The basic structure is that the hero receives a call to adventure. First, they refuse it, but then accept it, crossing into the unknown. They meet a mentor or helper character who helps them on their journey. They go through many challenges, ending up in the abyss, dark night of the soul, or their lowest point when it seems all hope is lost. Here the hero has some sort of revelation, and they are transformed with a greater understanding. They succeed in whatever they set out to do and return to where they were in the beginning with their higher understanding.
This structure is how we naturally tell stories. Steven said, “Stories are the evolutionary tool if you think about it. People say that opposable thumbs are the tool that has helped us evolve, but the story tells us what to engage with [or] hold on to. We all have this pattern in our heads. We don’t think in time, we think in moments, but we store that experience in story form. The format that we’ve all been told, that’s burned into our DNA is the hero’s journey.”
When we know the hero’s journey, we can easily see where our customers are on it. We can see if they’re in the dark night of the soul when it seems like all is lost or we can see if they’re at the beginning of the journey with the call to action. The hero’s journey is often how we make meaning of the things that happen to us.
The next thing we have to ask ourselves is what are our customers’ beliefs? There are three beliefs a customer must have before they purchase: I can solve this, this is the right solution for this problem, and now is the time to solve this problem.
Belief one: I can solve this. A lot of times when we’re trying to sell something to somebody and we say, “Here’s the solution,” they respond with, “Yeah, that works for you, but I could never do that. I’m not good enough.”
We all have two fears: I’m not good enough, and you’re not going to love me. So first, they must believe that they can do this once they know they can solve the problem.
Belief two: this is the right solution. Next, they must believe this solution, the solution we’re giving them is the right solution for their problem. If they don’t believe in our product, they’re never going to buy from us.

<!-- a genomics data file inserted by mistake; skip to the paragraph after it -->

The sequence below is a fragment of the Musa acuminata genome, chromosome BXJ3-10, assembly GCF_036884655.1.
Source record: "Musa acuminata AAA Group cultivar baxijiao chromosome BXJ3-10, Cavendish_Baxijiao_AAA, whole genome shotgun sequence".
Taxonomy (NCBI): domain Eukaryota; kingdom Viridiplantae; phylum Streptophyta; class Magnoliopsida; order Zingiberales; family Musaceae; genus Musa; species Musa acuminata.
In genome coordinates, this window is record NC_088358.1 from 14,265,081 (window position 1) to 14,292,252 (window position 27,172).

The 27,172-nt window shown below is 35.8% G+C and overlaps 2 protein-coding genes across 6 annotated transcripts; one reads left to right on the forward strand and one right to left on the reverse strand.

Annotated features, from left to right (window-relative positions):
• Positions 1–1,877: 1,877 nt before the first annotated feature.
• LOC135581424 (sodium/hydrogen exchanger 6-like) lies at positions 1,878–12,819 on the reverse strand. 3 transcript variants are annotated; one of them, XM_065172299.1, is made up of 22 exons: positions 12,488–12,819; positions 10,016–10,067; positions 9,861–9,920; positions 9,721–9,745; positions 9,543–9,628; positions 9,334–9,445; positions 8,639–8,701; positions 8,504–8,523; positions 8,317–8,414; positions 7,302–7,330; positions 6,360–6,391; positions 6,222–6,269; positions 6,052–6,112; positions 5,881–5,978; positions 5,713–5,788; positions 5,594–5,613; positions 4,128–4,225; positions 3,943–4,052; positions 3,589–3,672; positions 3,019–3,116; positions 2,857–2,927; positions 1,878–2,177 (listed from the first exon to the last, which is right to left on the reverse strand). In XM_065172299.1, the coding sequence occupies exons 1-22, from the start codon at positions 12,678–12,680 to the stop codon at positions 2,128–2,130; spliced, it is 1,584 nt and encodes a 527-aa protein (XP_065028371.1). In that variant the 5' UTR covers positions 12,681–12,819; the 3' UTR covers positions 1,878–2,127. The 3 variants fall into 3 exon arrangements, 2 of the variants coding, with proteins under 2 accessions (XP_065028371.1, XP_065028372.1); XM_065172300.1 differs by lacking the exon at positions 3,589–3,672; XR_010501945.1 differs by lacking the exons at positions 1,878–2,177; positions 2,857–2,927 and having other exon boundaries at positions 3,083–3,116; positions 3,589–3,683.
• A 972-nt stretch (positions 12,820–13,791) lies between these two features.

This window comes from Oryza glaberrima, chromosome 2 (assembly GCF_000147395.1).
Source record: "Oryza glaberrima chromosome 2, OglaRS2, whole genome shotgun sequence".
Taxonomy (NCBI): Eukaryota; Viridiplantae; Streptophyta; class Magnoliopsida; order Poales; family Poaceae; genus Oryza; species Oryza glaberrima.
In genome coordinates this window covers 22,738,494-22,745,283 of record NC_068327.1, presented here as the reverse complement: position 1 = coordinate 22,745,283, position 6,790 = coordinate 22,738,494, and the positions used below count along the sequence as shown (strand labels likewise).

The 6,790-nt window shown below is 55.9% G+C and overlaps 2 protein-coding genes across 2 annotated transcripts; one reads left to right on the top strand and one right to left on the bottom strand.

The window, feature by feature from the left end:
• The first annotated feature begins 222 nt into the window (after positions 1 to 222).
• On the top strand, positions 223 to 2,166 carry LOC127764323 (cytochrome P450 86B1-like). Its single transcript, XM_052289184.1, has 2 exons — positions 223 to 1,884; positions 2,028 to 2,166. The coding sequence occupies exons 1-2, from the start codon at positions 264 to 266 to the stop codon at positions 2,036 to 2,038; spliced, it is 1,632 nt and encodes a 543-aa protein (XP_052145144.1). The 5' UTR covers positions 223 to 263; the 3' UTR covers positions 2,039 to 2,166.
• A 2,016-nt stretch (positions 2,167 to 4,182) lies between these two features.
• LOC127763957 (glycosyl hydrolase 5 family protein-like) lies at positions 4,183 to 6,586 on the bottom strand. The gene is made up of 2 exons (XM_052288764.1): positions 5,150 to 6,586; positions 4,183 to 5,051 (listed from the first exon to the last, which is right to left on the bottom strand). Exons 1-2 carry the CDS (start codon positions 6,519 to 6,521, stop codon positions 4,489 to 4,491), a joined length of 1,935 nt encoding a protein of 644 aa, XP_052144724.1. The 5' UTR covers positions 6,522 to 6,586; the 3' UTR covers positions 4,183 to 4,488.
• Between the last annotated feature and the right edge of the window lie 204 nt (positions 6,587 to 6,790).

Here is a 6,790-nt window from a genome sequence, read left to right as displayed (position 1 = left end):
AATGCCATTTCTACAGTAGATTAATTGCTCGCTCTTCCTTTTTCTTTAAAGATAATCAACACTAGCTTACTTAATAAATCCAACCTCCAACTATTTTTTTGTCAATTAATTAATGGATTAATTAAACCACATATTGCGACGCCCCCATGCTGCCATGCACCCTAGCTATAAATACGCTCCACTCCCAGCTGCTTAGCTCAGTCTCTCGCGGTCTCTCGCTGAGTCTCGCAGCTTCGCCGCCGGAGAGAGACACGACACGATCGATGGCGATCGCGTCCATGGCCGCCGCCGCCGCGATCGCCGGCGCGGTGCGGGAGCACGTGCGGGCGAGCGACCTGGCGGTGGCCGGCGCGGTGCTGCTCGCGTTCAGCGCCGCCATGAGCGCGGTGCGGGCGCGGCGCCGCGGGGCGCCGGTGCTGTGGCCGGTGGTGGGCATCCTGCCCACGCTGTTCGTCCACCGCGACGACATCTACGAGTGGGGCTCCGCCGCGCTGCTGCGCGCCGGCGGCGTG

Belief three: this is the right time to solve this. If our customers believe it will be better to solve their problem at a later time, they won’t buy from us, and they may not remember to buy from us when the time is right.
If they don’t believe in themselves or our products or services and don’t believe it’s the right time, the customer will just float around asking questions, trying to solve the problem in their mind but never actually acting on it.
The next point is emotion or energy. What is the emotional resonance the client is meeting us with? What kind of energy are they looking at us with? How do they view us?
For example, a car salesperson has one of the least trusted professions. So when someone steps onto a car lot, they’re going to be thinking, “Is this salesperson trying to rip me off?” We need to meet our customers where they are at and understand the energy they have towards us.
The next influence point is decisions. Decisions are strategies. What are the strategies we need to use, the decisions we need to make to get the right outcome? What are the different variables we need to put in place?
Lastly, we have actions. Actions are the habits and the rituals that we do on a regular basis to create the outcome. Identity drives the narrative, the narrative leads to the story, stories turn into beliefs, beliefs then load the emotion, which then leads to decisions, which causes the actions or the result we’re looking for.
The Shazam Moment